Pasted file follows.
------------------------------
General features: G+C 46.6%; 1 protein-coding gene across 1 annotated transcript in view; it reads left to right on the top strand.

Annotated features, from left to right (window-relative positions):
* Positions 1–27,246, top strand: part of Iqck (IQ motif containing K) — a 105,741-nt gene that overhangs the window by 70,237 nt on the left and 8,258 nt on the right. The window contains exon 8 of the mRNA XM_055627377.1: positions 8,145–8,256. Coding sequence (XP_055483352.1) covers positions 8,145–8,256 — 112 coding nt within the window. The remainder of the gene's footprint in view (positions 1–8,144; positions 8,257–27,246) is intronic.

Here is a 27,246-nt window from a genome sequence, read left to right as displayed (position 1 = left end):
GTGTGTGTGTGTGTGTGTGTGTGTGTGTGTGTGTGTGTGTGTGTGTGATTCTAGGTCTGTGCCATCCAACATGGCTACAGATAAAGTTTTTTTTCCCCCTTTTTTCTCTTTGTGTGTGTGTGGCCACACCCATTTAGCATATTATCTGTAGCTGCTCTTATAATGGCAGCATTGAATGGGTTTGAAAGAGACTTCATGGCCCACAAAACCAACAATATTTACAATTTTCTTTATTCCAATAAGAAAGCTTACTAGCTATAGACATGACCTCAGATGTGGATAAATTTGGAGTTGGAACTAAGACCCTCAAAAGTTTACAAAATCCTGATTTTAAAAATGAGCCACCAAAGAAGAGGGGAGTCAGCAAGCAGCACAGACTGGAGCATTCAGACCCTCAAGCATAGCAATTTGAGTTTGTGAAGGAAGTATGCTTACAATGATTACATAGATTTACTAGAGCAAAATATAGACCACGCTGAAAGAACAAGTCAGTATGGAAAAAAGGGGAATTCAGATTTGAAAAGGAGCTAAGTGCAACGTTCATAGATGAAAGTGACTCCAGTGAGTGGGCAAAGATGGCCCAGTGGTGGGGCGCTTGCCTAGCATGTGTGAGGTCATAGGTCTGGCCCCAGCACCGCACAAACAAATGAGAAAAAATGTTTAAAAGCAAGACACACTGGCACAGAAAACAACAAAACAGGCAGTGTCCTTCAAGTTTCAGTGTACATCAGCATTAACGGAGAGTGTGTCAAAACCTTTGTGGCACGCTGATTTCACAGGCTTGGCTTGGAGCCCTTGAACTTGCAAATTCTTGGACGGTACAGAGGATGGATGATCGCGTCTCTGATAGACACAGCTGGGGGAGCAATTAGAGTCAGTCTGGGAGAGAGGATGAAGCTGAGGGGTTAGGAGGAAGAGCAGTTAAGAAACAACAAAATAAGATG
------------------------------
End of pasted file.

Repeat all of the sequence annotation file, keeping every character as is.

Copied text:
General features: G+C 46.6%; 1 protein-coding gene across 1 annotated transcript in view; it reads left to right on the top strand.

Annotated features, from left to right (window-relative positions):
* Positions 1–27,246, top strand: part of Iqck (IQ motif containing K) — a 105,741-nt gene that overhangs the window by 70,237 nt on the left and 8,258 nt on the right. The window contains exon 8 of the mRNA XM_055627377.1: positions 8,145–8,256. Coding sequence (XP_055483352.1) covers positions 8,145–8,256 — 112 coding nt within the window. The remainder of the gene's footprint in view (positions 1–8,144; positions 8,257–27,246) is intronic.

Here is a 27,246-nt window from a genome sequence, read left to right as displayed (position 1 = left end):
GTGTGTGTGTGTGTGTGTGTGTGTGTGTGTGTGTGTGTGTGTGTGTGATTCTAGGTCTGTGCCATCCAACATGGCTACAGATAAAGTTTTTTTTCCCCCTTTTTTCTCTTTGTGTGTGTGTGGCCACACCCATTTAGCATATTATCTGTAGCTGCTCTTATAATGGCAGCATTGAATGGGTTTGAAAGAGACTTCATGGCCCACAAAACCAACAATATTTACAATTTTCTTTATTCCAATAAGAAAGCTTACTAGCTATAGACATGACCTCAGATGTGGATAAATTTGGAGTTGGAACTAAGACCCTCAAAAGTTTACAAAATCCTGATTTTAAAAATGAGCCACCAAAGAAGAGGGGAGTCAGCAAGCAGCACAGACTGGAGCATTCAGACCCTCAAGCATAGCAATTTGAGTTTGTGAAGGAAGTATGCTTACAATGATTACATAGATTTACTAGAGCAAAATATAGACCACGCTGAAAGAACAAGTCAGTATGGAAAAAAGGGGAATTCAGATTTGAAAAGGAGCTAAGTGCAACGTTCATAGATGAAAGTGACTCCAGTGAGTGGGCAAAGATGGCCCAGTGGTGGGGCGCTTGCCTAGCATGTGTGAGGTCATAGGTCTGGCCCCAGCACCGCACAAACAAATGAGAAAAAATGTTTAAAAGCAAGACACACTGGCACAGAAAACAACAAAACAGGCAGTGTCCTTCAAGTTTCAGTGTACATCAGCATTAACGGAGAGTGTGTCAAAACCTTTGTGGCACGCTGATTTCACAGGCTTGGCTTGGAGCCCTTGAACTTGCAAATTCTTGGACGGTACAGAGGATGGATGATCGCGTCTCTGATAGACACAGCTGGGGGAGCAATTAGAGTCAGTCTGGGAGAGAGGATGAAGCTGAGGGGTTAGGAGGAAGAGCAGTTAAGAAACAACAAAATAAGATG